One after another Sigwulf’s predictions come true, but often not as expected, and he finds himself swept forward into a final great battle that reveals who his enemies are . . .
Tim Powers – Hide Me Among the Graves (Corvus)
A city of over three million souls, of stinking fog and dark, winding streets.
Through these streets walks the poet Christina Rossetti, haunted and tormented by the ghost of her uncle, John Polidori. Without him, she cannot write, but her relationship with him threatens to shake London itself to the ground.
This fascinating, clever novel vividly recreates the stews and slums of Victorian London – a city of dreadful delight. But it is the history of a hidden city, where nursery rhymes lead the adventurer through haunted tunnels and inverted spires. And where the price of poetic inspiration is blood.
Tim Powers – The Stress of Her Regard (Corvus)
Lake Geneva, 1816
As Byron and Shelley row on the peaceful waters of Lake Geneva, a sudden squall threatens to capsize them. But this is no natural event – something has risen from the lake itself to attack them.
Michael Crawford’s wife is brutally murdered on their wedding night as he sleeps peacefully beside her – and a vengeful ghost claims Crawford as her own husband.
Crawford’s quest to escape his supernatural wife will force him to travel the Continent in the company of the most creative, most doomed poets of his age. Byron, Keats and Shelley all have a part to play in his fate, and the fate of Europe.
Simon Scarrow – The Sword and the Scimitar (Headline)
1565; In its hour of greatest need, Malta must rely upon the ancient Knights of the Order of St John for survival. Bound by the strongest ties: of valour, of courage and of passion, the Knights must defend their island against ferocious and deadly Ottoman attack.
For Sir Thomas Barrett, summoned by the Order and compelled by loyalty – to the Knights, to his honour and to his Queen – returning to the besieged island means revisiting a past he had long since lain to rest. As the beleaguered Knights grapple to retain control, decade-old feuds will be reawakened, intense passions rekindled and deadly secrets revealed.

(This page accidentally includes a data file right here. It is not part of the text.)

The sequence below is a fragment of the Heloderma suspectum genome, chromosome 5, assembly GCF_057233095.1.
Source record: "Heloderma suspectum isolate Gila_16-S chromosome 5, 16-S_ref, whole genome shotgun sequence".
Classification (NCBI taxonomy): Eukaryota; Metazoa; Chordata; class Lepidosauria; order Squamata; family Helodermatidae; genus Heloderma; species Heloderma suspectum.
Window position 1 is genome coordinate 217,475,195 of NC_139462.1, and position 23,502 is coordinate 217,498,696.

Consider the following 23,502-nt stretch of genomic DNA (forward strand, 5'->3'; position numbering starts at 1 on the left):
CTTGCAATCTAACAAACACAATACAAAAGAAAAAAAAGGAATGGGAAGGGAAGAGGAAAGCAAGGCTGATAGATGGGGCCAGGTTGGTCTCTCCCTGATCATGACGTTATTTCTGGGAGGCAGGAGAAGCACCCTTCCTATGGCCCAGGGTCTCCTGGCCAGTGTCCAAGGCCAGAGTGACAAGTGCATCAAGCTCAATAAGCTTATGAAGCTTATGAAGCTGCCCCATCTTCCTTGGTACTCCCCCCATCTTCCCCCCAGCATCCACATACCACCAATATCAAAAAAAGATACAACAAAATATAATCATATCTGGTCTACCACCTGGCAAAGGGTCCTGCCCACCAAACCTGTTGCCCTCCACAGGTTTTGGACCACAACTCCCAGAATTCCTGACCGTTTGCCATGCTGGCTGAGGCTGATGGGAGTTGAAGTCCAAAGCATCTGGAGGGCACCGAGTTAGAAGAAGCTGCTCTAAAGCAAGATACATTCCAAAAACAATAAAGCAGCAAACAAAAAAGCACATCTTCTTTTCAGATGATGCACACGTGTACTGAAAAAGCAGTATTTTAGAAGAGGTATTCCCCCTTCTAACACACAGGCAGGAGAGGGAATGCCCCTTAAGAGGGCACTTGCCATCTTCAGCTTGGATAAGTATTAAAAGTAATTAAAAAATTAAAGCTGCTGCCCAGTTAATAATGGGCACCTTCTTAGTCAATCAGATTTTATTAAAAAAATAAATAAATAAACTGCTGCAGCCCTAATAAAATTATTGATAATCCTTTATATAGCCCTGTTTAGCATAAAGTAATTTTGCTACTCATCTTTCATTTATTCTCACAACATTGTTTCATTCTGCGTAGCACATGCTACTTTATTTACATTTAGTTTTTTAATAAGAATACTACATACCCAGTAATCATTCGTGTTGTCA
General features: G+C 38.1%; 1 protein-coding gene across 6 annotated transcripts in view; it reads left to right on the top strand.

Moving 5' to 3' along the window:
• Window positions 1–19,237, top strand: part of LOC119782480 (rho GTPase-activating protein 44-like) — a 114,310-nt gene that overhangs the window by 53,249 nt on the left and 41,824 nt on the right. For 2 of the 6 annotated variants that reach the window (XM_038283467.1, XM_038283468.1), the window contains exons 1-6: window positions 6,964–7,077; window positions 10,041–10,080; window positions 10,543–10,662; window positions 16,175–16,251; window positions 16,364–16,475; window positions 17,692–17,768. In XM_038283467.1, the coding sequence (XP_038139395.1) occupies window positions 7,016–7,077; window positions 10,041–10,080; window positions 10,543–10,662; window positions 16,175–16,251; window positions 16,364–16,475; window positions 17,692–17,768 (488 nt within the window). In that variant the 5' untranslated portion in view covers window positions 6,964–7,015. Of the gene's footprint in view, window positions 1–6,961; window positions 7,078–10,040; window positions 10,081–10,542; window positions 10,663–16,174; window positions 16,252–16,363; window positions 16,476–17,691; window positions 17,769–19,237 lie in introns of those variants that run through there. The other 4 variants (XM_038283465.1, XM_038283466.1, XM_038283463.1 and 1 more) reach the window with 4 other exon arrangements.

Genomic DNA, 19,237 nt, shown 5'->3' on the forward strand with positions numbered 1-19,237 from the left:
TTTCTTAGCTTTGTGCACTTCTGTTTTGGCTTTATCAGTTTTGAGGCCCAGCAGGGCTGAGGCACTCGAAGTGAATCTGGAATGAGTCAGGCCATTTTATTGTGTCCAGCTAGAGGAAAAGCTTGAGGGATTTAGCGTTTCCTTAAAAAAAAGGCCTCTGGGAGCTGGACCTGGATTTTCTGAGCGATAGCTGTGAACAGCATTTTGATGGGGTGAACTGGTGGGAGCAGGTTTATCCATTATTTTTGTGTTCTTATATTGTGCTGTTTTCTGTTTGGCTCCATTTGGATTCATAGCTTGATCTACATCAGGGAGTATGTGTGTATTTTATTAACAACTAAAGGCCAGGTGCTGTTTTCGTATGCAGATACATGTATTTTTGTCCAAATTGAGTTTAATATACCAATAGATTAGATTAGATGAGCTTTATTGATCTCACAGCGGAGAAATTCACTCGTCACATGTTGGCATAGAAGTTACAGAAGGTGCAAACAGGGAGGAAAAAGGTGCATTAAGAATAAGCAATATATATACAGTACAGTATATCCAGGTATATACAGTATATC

Lisa Hilton – Wolves in Winter (Corvus)
5-year-old Mura is a strange and bewitching child. Daughter to a Nordic mother and Spanish father, she has been tutored in both Arabic learning and the ancient myth cycles of the north. But her widower father has been arrested by the Inquisition, and Mura is sold to a Genoese slaver.
In the port of Savona, Mura’s androgynous looks and unusual abilities fetch a high price. She is bought as a house slave for the powerful Medici, arriving in Florence as the city prepares for war against the French. When the family are forced to flee, Mura finds herself gifted to the notorious Tigress of Forli, Countess Caterina Sforza.
Beautiful, ruthless and intelligent, the Countess is fascinated by Mura’s arcane knowledge. As the Tigress educates her further in the arts of alchemy, potions and poisons, she becomes much more than a lady’s maid. Mura becomes a potent weapon in the Machiavellian intrigues of the Renaissance court…
Phil Rickman – The Heresy of Dr Dee (Corvus)
All talk is of the End-time… and the dead are rising.
At the end of the sunless summer of 1560, black rumour shrouds the death of the one woman who stands between Lord Robert Dudley and marriage to the young Queen Elizabeth. Did Dudley’s wife, Amy, die from an accidental fall in a deserted house, or was it murder? Even Dr John Dee, astrologer royal, adviser on the Hidden and one of Dudley’s oldest friends, is uncertain. Then a rash promise to the Queen sends him to his family’s old home on the Welsh Border in pursuit of the Wigmore Shewstone, a crystal credited supernatural properties.
With Dee goes Robert Dudley, considered the most hated man in England. They travel with a London judge sent to try a sinister Welsh brigand with a legacy dating back to the Battle of Brynglas. After the battle, many of the English bodies were, according to legend, obscenely mutilated. Now, on the same haunted hill, another dead man has been found, similarly slashed.
Devious politics, small-town corruption, twisted religion and a brooding superstition leave John Dee isolated in the land of his father.